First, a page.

Breaking up (the banks) is hard to do

Wall Street, reform, and the 2016 presidential race

In the context of the 2016 presidential election, it’s easy to forget that Congress recently passed the most sweeping financial reform in modern history. Nearly a decade after the financial crisis, whether or not Washington has done enough to make sure reckless behavior on Wall Street is kept in check remains a major divide among Democrats.

Republicans, for their part, criticize Wall Street too—and also, often even more vociferously, the Obama Administration’s approach to financial reform and the economy. The Dodd-Frank Act is subject to regular criticism from Republican presidential candidates and other national political leaders, largely on the grounds that it excessively burdens businesses and financial institutions, and thus acts as a drag on job creation and the broader economy.

Most of the potential for additional financial reform comes from the Democrats—but we need to go back in time a few years to explain how today’s situation came to be.

Out of the ashes of the financial crisis rose an outspoken Oklahoma-born Harvard professor, initially picked by Congress to oversee the Treasury Department’s management of the Troubled Asset Relief Program (more commonly referred to as the Wall Street bailout). That professor soon became a U.S. Senator (and progressive darling): Elizabeth Warren. Sen. Warren, outraged over Wall Street’s reckless behavior, the influence of special interests in Washington, and the growing economic challenges of middle class families, unleashed a broad wave of liberal anger and activism trained on the financial industry. This “Warren Wing” of the Democratic party was a home for progressives who felt President Obama’s policies weren’t sufficiently bold, or that he was too quick to compromise. And, with Warren as their voice in the U.S. Senate, the “Warren Wing” became a powerful voting bloc—often pressuring the Obama Administration and other Democrats to take more aggressive action on a range of economic issues.

It was no surprise that a broad movement to encourage Elizabeth Warren to run for President emerged well before the first primary ballots were cast. Sen. Warren made clear she had no plans to run for the highest office, while former Secretary of State Hillary Clinton likely kept her fingers crossed that she meant it. Sen. Warren stayed in the Senate, and the movement gradually ebbed, lacking a high-profile leader to run for the presidency—or so it seemed.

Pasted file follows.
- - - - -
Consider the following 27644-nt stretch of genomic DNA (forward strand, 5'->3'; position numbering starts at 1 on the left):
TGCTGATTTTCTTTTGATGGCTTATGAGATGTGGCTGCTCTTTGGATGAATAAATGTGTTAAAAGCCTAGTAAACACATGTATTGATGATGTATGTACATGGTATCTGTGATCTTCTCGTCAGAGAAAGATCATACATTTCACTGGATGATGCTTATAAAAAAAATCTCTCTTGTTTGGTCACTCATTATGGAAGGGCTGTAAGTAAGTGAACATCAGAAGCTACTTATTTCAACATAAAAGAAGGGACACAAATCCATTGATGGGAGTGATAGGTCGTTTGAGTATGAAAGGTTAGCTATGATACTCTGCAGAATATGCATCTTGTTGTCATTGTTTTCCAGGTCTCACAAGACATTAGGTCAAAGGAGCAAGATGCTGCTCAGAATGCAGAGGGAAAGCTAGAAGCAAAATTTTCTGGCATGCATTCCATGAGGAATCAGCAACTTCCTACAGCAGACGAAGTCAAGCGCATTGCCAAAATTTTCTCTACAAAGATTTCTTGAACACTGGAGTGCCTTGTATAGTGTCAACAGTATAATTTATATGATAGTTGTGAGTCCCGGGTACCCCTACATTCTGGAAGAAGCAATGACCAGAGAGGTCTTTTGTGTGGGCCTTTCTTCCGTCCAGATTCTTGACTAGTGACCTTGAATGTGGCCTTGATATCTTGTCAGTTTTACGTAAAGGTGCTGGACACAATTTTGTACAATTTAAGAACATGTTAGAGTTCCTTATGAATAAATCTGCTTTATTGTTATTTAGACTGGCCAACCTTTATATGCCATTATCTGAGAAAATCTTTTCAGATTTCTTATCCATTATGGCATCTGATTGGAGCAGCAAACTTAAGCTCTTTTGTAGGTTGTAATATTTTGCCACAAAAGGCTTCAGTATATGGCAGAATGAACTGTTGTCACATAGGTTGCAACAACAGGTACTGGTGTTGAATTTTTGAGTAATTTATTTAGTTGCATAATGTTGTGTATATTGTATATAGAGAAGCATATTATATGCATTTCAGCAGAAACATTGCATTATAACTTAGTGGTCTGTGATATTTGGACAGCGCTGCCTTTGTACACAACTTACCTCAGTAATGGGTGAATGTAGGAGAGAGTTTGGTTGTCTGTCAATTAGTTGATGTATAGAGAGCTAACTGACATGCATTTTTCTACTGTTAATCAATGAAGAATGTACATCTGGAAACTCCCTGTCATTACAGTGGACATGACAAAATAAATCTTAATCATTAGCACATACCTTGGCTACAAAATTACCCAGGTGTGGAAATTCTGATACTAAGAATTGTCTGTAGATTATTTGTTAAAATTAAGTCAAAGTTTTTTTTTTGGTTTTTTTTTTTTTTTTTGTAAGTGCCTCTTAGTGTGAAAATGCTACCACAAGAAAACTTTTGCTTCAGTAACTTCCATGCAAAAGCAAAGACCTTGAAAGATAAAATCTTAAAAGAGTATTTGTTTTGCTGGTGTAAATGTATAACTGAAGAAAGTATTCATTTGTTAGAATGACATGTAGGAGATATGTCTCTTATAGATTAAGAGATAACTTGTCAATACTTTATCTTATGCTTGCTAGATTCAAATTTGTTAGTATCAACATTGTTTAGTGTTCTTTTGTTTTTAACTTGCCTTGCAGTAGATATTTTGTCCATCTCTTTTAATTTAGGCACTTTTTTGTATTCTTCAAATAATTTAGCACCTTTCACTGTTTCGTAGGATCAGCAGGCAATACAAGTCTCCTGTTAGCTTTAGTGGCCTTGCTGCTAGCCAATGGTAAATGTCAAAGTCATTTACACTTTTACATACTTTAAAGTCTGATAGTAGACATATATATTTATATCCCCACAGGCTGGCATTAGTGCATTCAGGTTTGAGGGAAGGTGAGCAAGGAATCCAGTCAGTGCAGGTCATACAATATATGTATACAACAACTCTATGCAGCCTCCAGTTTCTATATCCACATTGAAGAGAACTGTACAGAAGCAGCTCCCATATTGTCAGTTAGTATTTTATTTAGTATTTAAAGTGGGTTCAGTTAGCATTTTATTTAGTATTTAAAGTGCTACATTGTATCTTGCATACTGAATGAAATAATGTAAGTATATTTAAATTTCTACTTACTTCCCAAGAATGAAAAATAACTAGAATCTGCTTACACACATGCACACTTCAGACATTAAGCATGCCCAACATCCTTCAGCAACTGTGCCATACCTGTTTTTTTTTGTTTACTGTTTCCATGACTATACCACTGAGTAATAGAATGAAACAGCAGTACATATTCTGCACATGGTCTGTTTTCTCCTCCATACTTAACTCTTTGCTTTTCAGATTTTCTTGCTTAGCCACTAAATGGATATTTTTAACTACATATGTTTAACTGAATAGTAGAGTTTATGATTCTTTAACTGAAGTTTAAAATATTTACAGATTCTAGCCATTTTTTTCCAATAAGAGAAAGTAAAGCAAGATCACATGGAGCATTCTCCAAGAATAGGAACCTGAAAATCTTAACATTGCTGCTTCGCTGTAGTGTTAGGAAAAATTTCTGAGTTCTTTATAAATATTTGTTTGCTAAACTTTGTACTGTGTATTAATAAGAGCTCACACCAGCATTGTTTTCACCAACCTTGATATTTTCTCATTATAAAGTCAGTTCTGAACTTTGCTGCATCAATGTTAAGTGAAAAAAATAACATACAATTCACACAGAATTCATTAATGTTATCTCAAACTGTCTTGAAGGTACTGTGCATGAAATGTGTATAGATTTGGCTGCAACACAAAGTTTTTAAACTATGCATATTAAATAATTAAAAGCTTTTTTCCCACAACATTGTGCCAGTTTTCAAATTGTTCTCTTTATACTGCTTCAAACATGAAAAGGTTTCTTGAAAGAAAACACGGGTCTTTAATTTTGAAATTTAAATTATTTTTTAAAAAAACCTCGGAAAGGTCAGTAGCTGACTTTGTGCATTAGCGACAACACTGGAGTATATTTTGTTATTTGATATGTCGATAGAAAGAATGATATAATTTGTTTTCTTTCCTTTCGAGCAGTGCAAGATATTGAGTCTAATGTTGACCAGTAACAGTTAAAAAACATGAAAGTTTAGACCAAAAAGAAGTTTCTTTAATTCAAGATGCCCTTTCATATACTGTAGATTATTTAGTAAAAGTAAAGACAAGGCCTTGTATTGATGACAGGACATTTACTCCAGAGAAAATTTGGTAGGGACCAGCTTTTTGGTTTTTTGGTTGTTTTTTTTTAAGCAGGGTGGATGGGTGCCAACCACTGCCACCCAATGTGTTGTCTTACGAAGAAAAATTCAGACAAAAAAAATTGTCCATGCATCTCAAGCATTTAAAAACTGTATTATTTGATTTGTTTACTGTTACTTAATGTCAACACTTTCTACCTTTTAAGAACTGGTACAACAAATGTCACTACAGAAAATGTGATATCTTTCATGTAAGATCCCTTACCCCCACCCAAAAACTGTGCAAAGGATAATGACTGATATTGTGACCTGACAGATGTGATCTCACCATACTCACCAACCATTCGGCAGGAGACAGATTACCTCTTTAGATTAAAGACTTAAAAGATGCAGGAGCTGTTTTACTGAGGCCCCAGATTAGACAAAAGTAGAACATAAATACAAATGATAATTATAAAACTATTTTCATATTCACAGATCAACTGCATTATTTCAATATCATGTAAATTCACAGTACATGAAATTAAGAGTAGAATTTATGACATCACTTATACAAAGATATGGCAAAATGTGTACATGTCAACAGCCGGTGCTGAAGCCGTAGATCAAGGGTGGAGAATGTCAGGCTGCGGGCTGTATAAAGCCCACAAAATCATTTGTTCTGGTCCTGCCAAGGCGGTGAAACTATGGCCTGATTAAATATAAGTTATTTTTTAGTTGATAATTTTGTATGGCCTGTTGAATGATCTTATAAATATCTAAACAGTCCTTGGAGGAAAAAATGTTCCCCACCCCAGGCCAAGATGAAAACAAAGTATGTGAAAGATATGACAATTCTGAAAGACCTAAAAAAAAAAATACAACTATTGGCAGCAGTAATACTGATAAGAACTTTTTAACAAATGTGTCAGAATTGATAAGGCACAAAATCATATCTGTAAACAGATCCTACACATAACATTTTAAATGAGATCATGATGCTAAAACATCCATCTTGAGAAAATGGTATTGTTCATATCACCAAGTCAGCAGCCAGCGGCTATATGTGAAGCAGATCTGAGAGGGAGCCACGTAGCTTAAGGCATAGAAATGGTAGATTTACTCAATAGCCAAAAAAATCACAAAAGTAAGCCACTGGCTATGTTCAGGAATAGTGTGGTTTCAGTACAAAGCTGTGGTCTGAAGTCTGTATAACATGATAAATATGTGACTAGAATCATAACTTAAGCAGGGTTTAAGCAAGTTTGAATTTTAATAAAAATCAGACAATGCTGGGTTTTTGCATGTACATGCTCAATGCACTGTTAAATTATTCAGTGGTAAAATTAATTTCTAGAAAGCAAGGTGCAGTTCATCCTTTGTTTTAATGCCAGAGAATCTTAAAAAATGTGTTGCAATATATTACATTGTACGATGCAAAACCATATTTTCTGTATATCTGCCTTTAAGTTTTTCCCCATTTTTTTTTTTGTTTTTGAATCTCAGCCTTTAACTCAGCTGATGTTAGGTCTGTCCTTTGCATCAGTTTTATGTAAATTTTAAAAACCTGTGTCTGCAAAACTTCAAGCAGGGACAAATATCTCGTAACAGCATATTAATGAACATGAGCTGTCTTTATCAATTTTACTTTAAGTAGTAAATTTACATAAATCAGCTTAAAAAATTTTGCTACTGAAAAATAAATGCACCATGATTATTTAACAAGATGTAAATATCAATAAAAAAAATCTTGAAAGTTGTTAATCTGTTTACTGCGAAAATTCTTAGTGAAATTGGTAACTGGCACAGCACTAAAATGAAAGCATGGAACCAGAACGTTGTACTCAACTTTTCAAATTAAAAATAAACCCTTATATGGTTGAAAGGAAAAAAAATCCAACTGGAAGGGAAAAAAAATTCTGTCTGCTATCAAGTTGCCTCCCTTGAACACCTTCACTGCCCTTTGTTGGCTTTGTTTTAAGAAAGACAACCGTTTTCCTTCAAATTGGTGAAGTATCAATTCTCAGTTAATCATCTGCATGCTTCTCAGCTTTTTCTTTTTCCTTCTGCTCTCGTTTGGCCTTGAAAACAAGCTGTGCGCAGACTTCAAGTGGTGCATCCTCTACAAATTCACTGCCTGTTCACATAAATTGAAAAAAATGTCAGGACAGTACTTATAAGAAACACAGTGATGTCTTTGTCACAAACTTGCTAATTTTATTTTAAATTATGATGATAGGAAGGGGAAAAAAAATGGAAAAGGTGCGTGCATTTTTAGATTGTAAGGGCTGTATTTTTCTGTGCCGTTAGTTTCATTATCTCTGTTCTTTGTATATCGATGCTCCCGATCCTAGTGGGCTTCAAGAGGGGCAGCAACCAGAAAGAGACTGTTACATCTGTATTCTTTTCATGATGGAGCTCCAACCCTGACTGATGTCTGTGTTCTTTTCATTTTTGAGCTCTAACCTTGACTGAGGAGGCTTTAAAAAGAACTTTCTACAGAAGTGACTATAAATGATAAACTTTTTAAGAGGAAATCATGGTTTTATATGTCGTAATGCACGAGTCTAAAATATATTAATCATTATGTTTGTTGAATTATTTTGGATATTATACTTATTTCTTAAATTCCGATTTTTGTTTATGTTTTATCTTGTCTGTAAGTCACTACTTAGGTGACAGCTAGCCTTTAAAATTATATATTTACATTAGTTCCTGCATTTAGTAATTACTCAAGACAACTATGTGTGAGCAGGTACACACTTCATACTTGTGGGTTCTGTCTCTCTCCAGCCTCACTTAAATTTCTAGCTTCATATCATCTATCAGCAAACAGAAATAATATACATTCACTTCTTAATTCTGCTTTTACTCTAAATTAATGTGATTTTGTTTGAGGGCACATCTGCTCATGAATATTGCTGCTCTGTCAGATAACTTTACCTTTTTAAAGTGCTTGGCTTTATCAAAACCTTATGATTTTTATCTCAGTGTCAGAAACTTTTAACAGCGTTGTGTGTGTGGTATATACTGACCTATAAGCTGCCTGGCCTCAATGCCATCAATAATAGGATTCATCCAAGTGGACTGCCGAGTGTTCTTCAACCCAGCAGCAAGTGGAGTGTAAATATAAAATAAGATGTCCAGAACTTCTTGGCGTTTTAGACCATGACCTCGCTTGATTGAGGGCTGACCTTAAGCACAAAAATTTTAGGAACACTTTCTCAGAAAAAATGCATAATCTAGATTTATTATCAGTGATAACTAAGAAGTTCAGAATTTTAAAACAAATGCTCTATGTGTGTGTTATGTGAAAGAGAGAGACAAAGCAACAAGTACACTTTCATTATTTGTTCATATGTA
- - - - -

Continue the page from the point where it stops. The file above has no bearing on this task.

Few anticipated that Bernie Sanders, a largely-overlooked 73-year old Independent Senator from Vermont, would reactivate the “Warren Wing” during the Democratic primaries—although a closer look would have revealed that his messages, policy positions, and record were closely aligned with Sen. Warren. With a core message focused on overturning the power of the “billionaire class,” Sen. Sanders made more aggressive Wall Street reform a central part of his platform, and he regularly attempts to use this position to draw distinctions between himself and Secretary Clinton.

Secretary Clinton, for her part, had no role in the Obama Administration’s response to the financial crisis, since in her role as Secretary of State she focused on international affairs. Complicating perceptions of her, however, is the fact that the financial industry benefited from certain deregulations—some of which helped set the stage for the crash—that were enacted during President Bill Clinton’s time in office. This deregulatory push was promoted by officials who remained close advisers to Secretary Clinton in the intervening years, and some of whom had strong ties to Wall Street financial firms that had been bailed out during the crisis, Goldman Sachs top among them.

With an unexpected surge in support of Bernie Sanders from a broad section of the Democratic Party, Wall Street reform has emerged as a major issue in the Democratic primary. Although it’s unlikely that further financial reforms will pass Congress unless Democrats retake the House and Senate, the policy platforms of Sanders and Clinton are broadly representative of the approaches of the “Warren Wing” and more establishment Democrats, respectively. There are three areas of focus:

Breaking up the banks. Senator Sanders is an advocate for breaking up the largest financial institutions immediately. Secretary Clinton says she will also break them up, if it becomes clear that doing so is a necessary step for ensuring a more stable financial system.

Of all the major actions that could be taken to supplement the Dodd-Frank Act, breaking up the largest financial firms is one with the likeliest odds of coming to pass—although still highly unlikely. Here’s what breaking up the banks entails, and why it could happen.